Mafia activity harming the environment

Organised crime in Italy is damaging the environment and is on the rise, according to a report issued by prominent eco-campaigners this week.

Italian environmental pressure group Legambiente compiles an annual report showing that Mafia groups circumvent strict legislation governing the disposal of waste, some of it toxic, and breach building regulations designed to protect the planet.

The report highlights how millions of tons of toxic waste is disappearing in Italy every year, and someone is making billions of euros from the racket.

Illegal building is also big business in Italy and environmentalists believe powerful Mafia clans are behind both shadowy industries.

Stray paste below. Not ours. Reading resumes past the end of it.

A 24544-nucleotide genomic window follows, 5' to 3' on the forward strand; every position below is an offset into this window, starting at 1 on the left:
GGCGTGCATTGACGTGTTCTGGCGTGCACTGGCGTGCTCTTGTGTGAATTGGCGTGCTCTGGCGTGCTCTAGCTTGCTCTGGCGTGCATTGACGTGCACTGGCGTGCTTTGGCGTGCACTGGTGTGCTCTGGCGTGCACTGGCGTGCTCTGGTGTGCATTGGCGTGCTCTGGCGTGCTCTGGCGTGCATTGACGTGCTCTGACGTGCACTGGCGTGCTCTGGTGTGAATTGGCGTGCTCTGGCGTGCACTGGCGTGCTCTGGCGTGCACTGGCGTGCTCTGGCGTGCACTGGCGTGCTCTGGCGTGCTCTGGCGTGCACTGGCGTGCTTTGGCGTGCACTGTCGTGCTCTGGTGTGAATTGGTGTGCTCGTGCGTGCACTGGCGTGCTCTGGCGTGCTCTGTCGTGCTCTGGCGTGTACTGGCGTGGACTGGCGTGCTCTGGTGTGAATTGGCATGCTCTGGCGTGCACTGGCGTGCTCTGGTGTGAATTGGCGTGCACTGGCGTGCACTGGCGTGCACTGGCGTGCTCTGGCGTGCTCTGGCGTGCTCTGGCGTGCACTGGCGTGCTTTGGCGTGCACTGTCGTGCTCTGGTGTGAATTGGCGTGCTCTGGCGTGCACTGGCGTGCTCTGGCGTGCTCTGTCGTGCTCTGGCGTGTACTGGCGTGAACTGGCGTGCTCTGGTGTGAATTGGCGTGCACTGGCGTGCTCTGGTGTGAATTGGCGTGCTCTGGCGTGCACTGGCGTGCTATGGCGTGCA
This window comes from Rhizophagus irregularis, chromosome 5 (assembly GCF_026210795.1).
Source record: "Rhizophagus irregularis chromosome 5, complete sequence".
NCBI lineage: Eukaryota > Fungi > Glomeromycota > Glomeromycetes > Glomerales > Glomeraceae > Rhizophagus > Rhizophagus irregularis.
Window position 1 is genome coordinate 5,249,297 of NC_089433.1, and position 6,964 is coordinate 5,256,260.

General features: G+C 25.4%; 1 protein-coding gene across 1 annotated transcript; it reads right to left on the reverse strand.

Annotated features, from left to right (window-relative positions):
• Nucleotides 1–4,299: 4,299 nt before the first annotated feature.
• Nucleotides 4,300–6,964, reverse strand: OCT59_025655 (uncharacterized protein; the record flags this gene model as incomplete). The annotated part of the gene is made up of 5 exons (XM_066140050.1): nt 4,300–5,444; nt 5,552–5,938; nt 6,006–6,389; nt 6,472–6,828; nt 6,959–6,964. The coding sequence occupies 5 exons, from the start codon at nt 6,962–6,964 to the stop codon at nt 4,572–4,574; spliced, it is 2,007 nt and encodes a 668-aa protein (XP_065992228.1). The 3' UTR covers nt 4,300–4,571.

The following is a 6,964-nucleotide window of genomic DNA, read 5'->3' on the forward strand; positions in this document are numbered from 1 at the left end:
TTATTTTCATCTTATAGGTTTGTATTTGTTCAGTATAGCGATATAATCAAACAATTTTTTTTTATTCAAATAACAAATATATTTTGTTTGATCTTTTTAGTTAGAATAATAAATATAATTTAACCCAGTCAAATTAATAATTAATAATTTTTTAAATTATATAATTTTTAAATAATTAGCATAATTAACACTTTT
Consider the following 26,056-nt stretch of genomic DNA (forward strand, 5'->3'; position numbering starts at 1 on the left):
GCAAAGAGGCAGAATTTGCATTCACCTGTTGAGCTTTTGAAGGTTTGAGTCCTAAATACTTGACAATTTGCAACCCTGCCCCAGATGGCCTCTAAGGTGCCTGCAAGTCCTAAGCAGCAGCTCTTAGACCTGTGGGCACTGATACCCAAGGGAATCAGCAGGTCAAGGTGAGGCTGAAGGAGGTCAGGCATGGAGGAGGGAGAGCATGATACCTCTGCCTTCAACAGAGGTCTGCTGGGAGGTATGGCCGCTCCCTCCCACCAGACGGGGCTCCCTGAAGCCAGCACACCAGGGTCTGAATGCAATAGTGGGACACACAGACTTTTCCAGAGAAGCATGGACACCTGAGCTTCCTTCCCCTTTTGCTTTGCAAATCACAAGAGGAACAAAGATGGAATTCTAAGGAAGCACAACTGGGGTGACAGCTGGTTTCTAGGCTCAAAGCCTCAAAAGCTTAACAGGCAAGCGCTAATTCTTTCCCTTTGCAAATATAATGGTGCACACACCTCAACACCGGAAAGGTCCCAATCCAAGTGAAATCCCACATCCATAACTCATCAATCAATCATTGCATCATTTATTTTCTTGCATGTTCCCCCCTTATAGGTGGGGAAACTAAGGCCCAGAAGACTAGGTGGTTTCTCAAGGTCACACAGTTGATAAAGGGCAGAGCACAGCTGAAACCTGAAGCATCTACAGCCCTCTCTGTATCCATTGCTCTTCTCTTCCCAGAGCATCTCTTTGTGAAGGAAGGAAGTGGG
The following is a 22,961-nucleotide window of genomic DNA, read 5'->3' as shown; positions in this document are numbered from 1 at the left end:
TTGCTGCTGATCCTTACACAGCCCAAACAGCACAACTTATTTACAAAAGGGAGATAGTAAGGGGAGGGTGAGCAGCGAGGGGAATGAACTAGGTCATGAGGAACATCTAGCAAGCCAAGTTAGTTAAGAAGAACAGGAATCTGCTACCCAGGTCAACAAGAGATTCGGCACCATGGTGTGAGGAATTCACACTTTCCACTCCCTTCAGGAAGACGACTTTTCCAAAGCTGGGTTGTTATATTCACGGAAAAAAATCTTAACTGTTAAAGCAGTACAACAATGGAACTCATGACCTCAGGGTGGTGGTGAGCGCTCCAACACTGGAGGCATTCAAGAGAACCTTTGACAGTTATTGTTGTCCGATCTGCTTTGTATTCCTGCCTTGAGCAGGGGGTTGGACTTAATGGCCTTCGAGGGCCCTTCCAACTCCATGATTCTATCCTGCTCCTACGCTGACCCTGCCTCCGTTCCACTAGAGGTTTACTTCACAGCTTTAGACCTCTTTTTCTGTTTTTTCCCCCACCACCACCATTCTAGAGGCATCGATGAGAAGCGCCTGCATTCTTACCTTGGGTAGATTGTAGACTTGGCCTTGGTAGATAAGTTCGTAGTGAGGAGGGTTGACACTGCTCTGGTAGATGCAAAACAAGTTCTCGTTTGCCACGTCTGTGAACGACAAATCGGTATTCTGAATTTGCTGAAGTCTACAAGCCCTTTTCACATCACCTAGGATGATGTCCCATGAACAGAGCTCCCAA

Sicily's Cosa Nostra, Camorra in Naples, the Puglia-based Sacra Corona and La 'Ndreghetta Reggina of Calabria are all fingered by the report as key players in the illegal trade.

In 1999 the Italian government drew up new laws to attempt to curb the rise in 'Ecomafia' activity, with pollution and waste trafficking crimes carrying stiff sentences of up to ten years imprisonment and fines in the region of £100,000.

But Legambiente believes the money to be made from the illegal waste business is becoming increasingly attractive as legislation tightens and last year 194 Mafia groups were involved, up 25 from 2003.

By Sam Bond


| crime


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